Rotation is now accepted in modern rugby lexicon and the All Blacks intend to fully embrace its upside on their away leg of the Rugby Championship.

Two 28-man squads will be revealed on Monday to travel to Buenos Aires and Cape Town. While they may not be completely different, some senior players are expected to be left behind from Argentina, allowing further development of deputies.

Depth has long been one of the All Blacks' greatest strengths. It was on display once again in the ugly thrashing of the Springboks when lock Scott Barrett slotted in seamlessly for 50 minutes at blindside after not training there all week.

Further examples came in the form of Codie Taylor and Anton Lienert-Brown off the bench, and Vaea Fifita was left out altogether.

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Think back a week and the All Blacks made seven starting changes for the test against the Pumas in New Plymouth, paving the way for Fifita's breakout performance in his first start.

Elsewhere in that match Lienert-Brown came in for Ryan Crotty at centre; TJ Perenara and Ardie Savea were promoted over regular incumbents and Nehe Milner-Skudder made his return from a near two-year absence on the wing.

Expect a similar, youthful team to travel to Argentina, with something resembling the strongest line-up then likely to return for the Boks at Newlands the following week.

Waisake Naholo hasn't featured for the All Blacks since the second British and Irish Lions test over two months ago. He will be itching for a start with Israel Dagg expected to be out for the rest of the year with cartilage damage to his knee.

The All Blacks may feel they have enough cover but if a replacement for Dagg is called in the door could be opened for Julian Savea, or perhaps North Harbour and Blues wing Matt Duffie may be given a chance to take the next step.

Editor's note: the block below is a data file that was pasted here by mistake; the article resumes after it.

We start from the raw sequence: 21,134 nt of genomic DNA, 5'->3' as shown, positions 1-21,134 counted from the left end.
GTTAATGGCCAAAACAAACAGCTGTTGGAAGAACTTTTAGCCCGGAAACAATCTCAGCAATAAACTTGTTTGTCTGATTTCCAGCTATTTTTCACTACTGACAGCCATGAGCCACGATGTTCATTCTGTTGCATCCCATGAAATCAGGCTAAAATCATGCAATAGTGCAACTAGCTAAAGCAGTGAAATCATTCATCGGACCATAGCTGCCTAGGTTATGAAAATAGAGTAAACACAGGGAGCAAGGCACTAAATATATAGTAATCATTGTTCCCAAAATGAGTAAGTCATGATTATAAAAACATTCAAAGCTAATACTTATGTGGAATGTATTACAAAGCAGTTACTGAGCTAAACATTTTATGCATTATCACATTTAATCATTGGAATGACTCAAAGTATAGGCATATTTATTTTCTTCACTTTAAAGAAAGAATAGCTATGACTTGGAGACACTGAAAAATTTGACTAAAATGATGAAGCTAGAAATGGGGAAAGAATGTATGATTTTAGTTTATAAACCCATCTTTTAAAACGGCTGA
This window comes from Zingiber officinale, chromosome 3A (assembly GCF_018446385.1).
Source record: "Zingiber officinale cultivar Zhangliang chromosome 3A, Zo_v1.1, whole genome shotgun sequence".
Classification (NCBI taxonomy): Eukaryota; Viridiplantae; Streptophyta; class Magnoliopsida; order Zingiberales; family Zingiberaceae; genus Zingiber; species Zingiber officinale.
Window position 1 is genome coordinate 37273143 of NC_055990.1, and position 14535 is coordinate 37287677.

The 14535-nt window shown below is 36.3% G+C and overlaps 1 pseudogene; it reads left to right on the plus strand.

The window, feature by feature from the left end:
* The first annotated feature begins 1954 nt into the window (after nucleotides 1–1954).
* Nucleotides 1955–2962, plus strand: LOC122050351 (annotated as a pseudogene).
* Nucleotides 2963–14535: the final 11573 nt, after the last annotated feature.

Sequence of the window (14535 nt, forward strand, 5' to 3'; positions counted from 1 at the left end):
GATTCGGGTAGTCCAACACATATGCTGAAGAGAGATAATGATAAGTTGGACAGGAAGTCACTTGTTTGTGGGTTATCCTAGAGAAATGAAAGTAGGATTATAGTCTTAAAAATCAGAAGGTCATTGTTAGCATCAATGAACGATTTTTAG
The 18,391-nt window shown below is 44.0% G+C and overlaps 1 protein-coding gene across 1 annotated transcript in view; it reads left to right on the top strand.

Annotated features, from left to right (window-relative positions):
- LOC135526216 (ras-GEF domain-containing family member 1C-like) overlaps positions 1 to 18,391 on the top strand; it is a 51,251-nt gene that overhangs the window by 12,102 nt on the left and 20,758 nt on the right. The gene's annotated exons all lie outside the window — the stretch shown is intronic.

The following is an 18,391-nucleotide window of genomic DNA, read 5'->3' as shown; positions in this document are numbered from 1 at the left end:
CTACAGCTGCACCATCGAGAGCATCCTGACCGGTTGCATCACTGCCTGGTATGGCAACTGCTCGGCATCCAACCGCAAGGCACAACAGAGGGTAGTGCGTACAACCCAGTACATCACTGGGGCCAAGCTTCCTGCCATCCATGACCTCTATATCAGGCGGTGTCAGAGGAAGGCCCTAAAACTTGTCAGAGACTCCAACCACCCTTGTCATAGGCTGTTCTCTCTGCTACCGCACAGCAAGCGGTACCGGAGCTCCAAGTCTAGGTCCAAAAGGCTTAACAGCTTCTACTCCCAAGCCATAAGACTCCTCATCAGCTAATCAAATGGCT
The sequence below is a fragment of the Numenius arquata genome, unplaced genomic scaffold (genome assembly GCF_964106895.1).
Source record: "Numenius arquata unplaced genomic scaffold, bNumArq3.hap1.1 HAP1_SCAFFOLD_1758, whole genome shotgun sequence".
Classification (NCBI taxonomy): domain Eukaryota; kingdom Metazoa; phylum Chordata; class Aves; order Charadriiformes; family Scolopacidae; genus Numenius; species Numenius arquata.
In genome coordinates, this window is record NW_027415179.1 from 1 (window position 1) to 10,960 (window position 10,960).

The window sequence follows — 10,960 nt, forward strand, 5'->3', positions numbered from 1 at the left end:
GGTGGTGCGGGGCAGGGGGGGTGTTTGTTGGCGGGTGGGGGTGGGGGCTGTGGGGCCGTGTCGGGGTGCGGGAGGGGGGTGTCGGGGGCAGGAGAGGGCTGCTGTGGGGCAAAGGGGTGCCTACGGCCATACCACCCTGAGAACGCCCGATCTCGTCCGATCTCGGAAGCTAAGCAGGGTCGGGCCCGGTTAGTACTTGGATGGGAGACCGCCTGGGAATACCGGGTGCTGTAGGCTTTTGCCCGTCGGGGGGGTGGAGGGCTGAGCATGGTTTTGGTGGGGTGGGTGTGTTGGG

Destructive second five-eighth Ngani Laumape needs another crack at some point, too. He's only had four minutes since his impressive starting debut in the final Lions test at Eden Park. A chance for Highlanders first-five Lima Sopoaga to grow his starting experience probably wouldn't go astray either.

No All Black ever wants a week off. But with the rest of the season on the road, the likes of Brodie Retallick, who always gets through a power of work, could benefit from missing one long-haul assignment. Kieran Read may even be spelled briefly with Sam Cane or Sam Whitelock capable of assuming the captaincy.

Managing players is a luxury not every nation enjoys and, therefore, one the All Blacks are keen to capatlise on.

Whitelock had his rest in the last fixture against the Pumas - and look to Aaron Smith's influential return in Albany as proof of the added hunger and competitive tension sitting out can bring.

"If asked to go and play I'll be really excited and if told you're going to have a week off it's pretty tough I always take that harshly," Whitelock said. "You've got to flip it on its head. You can get down in the dumps and let it impact you or you can see it as a positive and take time to work on your body and skills."

So much of professional sport is mental. Coming off a high such as this an inevitable comedown looms. One way to try negate that is to keep players on edge and create opportunities.

"I know the effort our guys put into preparing for South Africa you can always feel there is a little bit more sting in it," All Blacks coach Steve Hansen said. "It would be nice to be able to get that every week.

"They got us on a night when we clicked and when we click we are a hard team to contain. I think it will be much different when we get to Cape Town.

"Some teams you know you are going to beat and that's what makes the external factors not as important as the internal ones. You've got to have an internal driver that wants to make you get up in the morning and be better."‚Äč